Denver Water’s Running Toilet flushes the competition

Water utilities nationwide show off their moves in a friendly dance-off challenge.

March 25, 2019 | By: Jose Salas

Denver Water is not one to back away from a challenge.

In mid-March, on what appeared to be a typical Friday, our friends from Fort Worth Water Systems challenged Denver Water’s Running Toilet and San Antonio Water System’s mascot to a dance-off via Twitter.

As Ren McCormack (It’s an ’80s reference, I suggest you look him up) once said:

“From the oldest of times, people danced for a number of reasons. They danced in prayer or so that their crops would be plentiful or so their hunt would be good. And they danced to stay physically fit and show their community spirit. And they danced to celebrate. And that, that is the dancing that we’re talking about.”

So, feeling inspired by McCormack, we dusted off our Running Toilet suit (FYI: It’s not our mascot), turned up the music and responded.



Denver Water introduced the Running Toilet to teach people about water efficiency as part of our decade-long “Use Only What You Need” campaign, which started in 2006. The toilet suit, which has been worn by many Denver Water employees over the years, has walked the streets of Denver during the annual holiday Parade of Lights, been in dozens of videos on a variety of subjects and thrilled children who (surprisingly) love having their picture taken with the toilet.

We also invited water utilities around the nation to join the dance party, including the District of Columbia Water and Sewer Authority, better known as DC Water, Northeast Ohio Regional Sewer District and Louisville Water.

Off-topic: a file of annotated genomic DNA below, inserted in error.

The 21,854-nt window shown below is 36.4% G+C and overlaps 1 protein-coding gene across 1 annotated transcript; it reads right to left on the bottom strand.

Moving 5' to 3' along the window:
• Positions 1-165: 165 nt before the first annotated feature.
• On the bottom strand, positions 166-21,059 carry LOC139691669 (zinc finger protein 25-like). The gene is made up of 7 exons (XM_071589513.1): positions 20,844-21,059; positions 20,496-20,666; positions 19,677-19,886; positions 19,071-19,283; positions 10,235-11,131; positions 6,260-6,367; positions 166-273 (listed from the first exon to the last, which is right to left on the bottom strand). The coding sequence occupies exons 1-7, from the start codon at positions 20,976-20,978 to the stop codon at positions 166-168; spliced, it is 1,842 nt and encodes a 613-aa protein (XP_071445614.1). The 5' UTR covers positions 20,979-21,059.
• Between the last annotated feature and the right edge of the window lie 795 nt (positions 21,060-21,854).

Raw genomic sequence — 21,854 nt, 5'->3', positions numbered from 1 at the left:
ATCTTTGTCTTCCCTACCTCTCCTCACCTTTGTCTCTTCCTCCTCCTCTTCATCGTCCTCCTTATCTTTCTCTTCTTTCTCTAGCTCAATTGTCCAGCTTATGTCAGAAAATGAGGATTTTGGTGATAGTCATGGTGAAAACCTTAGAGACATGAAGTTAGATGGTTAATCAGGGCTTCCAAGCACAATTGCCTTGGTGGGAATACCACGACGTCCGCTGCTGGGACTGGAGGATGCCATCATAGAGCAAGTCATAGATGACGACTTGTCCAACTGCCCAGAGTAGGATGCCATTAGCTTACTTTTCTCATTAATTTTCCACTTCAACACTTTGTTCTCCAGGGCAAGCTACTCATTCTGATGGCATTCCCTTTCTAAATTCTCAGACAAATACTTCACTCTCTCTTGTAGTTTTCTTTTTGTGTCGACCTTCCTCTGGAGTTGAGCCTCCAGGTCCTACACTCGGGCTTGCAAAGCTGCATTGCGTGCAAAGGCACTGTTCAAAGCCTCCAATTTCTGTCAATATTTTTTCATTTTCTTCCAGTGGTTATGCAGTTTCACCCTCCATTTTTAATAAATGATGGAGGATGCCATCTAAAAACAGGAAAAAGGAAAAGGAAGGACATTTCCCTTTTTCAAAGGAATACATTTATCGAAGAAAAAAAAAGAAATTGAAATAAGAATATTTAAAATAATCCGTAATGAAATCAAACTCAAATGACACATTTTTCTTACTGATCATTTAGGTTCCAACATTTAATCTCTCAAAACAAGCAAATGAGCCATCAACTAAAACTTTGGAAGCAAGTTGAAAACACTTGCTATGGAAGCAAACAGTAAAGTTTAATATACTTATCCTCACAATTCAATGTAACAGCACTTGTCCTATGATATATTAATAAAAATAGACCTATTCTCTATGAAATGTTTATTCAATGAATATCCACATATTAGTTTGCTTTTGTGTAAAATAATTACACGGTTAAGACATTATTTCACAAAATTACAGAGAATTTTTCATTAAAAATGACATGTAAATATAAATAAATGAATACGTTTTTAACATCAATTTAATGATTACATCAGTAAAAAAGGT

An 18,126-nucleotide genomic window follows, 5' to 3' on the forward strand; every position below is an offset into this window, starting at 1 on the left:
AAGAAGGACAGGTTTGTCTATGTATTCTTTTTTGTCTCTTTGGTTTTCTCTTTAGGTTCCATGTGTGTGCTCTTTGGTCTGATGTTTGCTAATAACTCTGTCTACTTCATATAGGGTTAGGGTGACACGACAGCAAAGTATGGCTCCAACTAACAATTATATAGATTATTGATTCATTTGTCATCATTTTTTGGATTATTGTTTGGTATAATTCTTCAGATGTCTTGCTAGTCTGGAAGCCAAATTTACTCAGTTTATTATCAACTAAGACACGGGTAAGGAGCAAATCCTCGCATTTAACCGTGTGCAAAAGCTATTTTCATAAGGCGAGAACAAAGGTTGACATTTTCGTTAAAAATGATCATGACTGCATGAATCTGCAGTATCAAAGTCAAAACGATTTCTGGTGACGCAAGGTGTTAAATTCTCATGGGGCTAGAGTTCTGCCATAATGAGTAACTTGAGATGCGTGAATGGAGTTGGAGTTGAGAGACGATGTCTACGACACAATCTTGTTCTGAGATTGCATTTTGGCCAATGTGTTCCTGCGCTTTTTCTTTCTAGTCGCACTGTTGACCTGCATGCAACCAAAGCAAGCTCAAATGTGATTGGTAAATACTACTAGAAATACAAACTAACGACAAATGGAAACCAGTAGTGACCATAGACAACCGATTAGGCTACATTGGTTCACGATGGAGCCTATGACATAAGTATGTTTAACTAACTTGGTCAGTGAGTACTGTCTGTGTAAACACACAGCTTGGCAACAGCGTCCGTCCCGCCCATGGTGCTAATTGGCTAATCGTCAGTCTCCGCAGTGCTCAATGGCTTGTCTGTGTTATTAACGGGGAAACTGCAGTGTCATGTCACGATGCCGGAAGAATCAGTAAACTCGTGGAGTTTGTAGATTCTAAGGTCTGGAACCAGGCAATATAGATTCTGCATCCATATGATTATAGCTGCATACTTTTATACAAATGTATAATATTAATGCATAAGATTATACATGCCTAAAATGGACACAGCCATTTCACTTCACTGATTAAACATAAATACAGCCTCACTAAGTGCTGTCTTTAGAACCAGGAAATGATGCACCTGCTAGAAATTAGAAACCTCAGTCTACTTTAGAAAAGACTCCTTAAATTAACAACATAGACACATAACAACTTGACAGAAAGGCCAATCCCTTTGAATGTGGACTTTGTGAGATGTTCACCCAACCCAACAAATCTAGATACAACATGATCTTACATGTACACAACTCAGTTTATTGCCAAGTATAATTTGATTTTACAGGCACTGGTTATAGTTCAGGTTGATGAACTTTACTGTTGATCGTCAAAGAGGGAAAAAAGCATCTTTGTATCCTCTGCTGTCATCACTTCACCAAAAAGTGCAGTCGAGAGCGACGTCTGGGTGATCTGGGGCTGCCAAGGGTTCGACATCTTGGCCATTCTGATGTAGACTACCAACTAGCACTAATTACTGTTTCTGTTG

Other utilities, including El Paso Water, stepped up with their own dancing videos.

The dance-off caught enough steam that Denver news station FOX31 joined the festivities with their coverage of the dance party.



“I don’t think anyone thought the challenge would get this kind of attention. More than a week later, we are still responding to retweets and comments from the dance-off,” said Jessica Mahaffey, marketing specialist at Denver Water.

Let the GIFs and witty critiques commence.



A poll was created to ask viewers who should be crowned the winner. For obvious reasons, we think we won the challenge, but we’ll let you decide.

Are there plans to keep this going?

Our people are talking to their people. But for now, we’re enjoying the dance moves that will forever live on the internet.

Why are we doing this?

Because we can’t pass up a good ol’, trash-talking, social media challenge among friends, the chance to provide a few laughs along the way and remind our fans to fix a running toilet — or Dancing Toilet in this case.



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